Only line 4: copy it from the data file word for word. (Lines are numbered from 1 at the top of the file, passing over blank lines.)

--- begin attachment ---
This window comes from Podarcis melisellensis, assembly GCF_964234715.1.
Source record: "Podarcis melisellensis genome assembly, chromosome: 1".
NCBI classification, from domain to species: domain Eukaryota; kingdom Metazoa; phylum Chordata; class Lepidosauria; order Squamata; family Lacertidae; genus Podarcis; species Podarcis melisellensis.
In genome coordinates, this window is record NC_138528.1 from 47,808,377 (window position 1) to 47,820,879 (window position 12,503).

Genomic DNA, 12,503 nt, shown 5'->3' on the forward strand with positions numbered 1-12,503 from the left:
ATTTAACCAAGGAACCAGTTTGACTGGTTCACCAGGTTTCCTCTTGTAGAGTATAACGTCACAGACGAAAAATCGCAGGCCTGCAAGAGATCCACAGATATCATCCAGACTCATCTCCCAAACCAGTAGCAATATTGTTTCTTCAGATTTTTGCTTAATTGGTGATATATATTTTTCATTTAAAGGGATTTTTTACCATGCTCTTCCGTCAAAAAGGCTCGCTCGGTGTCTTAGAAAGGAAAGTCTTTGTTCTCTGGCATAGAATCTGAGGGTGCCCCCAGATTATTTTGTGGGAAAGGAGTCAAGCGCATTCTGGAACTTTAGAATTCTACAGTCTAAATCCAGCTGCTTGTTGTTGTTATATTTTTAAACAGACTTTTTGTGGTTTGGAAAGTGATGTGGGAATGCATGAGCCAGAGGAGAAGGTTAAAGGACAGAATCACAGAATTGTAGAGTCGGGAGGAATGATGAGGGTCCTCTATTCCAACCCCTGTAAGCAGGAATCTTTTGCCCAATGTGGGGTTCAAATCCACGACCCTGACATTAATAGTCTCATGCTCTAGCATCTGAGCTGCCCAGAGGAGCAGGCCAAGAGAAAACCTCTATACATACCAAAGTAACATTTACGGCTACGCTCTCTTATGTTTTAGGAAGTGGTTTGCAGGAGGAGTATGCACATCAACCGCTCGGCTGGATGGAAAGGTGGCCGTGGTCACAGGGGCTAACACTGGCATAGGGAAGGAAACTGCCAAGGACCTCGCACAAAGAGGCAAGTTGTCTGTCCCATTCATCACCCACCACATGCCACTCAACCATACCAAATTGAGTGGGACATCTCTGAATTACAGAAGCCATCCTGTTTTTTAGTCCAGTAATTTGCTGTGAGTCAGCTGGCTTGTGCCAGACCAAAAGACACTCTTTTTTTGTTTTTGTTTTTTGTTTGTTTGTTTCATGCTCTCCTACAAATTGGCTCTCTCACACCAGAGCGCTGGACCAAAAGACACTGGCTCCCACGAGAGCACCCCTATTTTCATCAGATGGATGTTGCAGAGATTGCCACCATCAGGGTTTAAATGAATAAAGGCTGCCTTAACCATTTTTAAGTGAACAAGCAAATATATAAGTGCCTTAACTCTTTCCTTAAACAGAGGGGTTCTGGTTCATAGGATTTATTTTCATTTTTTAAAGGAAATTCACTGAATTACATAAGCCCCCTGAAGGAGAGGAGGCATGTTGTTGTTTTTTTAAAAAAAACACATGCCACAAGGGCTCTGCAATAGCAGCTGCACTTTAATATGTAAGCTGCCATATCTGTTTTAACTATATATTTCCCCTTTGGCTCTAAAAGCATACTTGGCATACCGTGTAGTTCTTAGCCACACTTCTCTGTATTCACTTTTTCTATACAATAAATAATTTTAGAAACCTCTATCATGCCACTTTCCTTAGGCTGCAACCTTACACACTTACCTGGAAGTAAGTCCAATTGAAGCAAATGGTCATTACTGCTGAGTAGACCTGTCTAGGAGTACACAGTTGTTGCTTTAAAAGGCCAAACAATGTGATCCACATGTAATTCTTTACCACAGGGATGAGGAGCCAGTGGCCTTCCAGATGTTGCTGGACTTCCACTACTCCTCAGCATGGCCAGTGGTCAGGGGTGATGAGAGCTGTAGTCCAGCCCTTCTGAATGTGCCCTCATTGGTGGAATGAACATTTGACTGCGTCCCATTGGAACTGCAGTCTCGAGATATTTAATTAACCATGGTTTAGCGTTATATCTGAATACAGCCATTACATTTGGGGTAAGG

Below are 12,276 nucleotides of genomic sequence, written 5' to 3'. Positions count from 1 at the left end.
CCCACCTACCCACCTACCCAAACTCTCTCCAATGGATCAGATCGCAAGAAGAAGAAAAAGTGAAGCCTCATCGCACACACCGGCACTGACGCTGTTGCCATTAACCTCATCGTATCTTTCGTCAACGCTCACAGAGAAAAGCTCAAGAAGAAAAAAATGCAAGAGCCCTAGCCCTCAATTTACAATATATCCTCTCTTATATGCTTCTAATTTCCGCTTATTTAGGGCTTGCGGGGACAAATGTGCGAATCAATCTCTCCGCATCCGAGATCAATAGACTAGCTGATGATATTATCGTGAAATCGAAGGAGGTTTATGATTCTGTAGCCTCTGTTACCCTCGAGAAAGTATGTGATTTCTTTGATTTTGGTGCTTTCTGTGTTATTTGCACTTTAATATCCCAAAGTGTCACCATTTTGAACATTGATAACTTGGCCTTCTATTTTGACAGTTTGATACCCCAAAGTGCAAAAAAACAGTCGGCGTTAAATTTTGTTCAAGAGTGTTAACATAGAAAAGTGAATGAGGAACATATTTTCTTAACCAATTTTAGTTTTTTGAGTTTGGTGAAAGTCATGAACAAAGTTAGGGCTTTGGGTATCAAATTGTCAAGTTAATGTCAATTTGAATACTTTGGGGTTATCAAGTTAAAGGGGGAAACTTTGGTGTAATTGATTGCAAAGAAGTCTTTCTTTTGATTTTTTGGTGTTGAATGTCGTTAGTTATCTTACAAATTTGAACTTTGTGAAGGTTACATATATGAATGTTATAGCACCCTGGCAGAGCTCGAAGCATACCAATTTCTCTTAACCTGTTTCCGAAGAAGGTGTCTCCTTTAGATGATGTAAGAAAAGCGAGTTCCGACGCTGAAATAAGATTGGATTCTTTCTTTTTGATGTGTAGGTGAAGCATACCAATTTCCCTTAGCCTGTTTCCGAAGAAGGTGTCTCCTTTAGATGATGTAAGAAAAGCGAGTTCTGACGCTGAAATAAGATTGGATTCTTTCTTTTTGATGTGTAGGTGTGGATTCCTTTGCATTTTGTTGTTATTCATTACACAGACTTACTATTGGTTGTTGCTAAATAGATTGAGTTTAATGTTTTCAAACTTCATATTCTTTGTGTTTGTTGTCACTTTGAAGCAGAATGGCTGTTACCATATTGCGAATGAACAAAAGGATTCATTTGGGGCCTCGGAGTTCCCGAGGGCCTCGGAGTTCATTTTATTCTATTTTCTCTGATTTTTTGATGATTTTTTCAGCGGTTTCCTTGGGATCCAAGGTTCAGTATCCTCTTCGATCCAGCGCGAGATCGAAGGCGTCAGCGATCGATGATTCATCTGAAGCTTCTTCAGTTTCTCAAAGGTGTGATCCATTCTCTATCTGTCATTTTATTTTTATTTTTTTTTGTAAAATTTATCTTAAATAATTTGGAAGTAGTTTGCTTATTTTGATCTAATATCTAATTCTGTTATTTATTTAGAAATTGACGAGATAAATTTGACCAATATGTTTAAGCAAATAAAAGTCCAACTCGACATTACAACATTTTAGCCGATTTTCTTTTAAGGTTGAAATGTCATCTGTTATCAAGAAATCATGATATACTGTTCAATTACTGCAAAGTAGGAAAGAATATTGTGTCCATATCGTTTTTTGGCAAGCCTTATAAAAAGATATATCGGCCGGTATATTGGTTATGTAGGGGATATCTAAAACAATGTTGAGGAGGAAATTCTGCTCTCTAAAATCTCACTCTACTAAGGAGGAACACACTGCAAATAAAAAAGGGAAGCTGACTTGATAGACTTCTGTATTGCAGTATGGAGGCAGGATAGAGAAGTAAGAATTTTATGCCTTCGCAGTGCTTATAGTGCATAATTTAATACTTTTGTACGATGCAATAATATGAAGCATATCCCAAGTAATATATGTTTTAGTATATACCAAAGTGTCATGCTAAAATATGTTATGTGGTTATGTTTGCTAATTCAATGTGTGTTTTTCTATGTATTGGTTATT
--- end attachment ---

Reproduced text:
In genome coordinates, this window is record NC_138528.1 from 47,808,377 (window position 1) to 47,820,879 (window position 12,503).